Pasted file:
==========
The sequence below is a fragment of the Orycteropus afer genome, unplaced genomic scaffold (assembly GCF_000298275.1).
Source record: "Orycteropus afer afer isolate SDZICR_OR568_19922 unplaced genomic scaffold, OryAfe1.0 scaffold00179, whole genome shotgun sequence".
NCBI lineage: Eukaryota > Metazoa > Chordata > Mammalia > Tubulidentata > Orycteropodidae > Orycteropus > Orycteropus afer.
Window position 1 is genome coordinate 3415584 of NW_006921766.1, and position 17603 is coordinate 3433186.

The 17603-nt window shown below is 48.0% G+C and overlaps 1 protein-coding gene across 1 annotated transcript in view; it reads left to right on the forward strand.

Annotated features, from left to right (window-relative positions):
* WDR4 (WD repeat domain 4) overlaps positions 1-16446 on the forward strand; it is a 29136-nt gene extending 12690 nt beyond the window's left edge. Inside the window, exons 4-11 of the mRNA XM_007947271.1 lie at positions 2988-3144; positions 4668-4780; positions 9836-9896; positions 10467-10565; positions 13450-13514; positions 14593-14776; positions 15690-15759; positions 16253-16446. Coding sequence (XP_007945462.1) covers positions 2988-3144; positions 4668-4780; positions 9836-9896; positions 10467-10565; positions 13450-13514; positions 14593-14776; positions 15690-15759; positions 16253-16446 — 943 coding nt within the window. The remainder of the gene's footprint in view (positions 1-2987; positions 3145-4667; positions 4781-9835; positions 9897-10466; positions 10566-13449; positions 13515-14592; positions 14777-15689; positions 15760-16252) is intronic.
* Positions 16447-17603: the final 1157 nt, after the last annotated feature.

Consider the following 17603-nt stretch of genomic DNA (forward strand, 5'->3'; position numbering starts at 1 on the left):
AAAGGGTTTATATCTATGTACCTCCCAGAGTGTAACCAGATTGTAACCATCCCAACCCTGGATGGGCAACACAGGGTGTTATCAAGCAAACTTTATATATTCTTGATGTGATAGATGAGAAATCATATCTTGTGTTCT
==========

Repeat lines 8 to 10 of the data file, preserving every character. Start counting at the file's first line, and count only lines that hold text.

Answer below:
* Positions 16447-17603: the final 1157 nt, after the last annotated feature.

Consider the following 17603-nt stretch of genomic DNA (forward strand, 5'->3'; position numbering starts at 1 on the left):
AAAGGGTTTATATCTATGTACCTCCCAGAGTGTAACCAGATTGTAACCATCCCAACCCTGGATGGGCAACACAGGGTGTTATCAAGCAAACTTTATATATTCTTGATGTGATAGATGAGAAATCATATCTTGTGTTCT